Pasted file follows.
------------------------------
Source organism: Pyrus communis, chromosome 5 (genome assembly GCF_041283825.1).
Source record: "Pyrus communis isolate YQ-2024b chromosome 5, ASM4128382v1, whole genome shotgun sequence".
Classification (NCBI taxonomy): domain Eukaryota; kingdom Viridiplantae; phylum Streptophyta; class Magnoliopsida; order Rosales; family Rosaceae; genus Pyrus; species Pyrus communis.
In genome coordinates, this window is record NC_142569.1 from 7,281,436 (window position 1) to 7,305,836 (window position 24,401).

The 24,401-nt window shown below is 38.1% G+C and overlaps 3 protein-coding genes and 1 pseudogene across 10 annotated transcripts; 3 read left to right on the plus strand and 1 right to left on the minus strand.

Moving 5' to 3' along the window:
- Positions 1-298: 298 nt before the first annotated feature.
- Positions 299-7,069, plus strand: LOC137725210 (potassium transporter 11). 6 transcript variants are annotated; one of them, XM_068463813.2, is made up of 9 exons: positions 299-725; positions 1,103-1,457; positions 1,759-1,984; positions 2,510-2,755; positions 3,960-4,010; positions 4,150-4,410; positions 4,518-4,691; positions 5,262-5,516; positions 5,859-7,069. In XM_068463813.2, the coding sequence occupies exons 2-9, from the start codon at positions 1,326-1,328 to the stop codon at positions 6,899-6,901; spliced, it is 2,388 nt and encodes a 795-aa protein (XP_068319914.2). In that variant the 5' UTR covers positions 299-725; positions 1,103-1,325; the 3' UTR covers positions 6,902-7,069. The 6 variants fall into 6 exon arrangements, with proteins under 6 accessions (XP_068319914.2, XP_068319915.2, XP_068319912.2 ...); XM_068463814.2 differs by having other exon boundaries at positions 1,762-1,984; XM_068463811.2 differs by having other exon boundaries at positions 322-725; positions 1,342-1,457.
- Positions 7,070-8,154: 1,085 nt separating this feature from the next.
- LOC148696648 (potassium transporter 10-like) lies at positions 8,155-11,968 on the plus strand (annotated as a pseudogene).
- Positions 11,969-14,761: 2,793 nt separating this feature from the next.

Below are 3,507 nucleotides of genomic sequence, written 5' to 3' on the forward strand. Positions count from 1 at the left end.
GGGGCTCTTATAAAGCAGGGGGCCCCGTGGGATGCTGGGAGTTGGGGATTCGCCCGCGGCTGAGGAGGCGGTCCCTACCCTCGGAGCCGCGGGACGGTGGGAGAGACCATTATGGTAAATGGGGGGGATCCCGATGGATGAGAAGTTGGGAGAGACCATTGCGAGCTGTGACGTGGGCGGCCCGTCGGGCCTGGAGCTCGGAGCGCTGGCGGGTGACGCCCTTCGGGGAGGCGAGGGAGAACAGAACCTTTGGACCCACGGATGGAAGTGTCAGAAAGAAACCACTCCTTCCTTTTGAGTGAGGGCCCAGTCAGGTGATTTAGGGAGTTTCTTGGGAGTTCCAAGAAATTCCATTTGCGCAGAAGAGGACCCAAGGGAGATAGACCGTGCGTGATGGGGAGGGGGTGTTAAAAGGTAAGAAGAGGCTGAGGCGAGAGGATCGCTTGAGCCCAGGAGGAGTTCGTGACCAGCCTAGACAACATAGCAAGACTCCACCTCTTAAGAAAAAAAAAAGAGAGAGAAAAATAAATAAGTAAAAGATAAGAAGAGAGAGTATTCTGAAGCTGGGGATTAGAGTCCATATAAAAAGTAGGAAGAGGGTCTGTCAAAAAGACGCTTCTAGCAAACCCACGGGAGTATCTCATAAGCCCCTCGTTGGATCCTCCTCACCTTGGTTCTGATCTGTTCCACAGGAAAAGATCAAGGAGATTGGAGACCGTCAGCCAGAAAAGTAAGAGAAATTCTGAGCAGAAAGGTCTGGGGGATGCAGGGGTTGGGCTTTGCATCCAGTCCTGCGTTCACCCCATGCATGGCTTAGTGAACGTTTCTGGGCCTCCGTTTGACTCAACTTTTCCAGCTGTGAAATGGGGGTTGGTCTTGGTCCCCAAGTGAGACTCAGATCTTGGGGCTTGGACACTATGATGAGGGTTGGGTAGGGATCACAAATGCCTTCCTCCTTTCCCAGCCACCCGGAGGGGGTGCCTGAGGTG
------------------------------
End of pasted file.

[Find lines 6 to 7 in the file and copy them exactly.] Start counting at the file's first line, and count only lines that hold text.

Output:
Moving 5' to 3' along the window:
- Positions 1-298: 298 nt before the first annotated feature.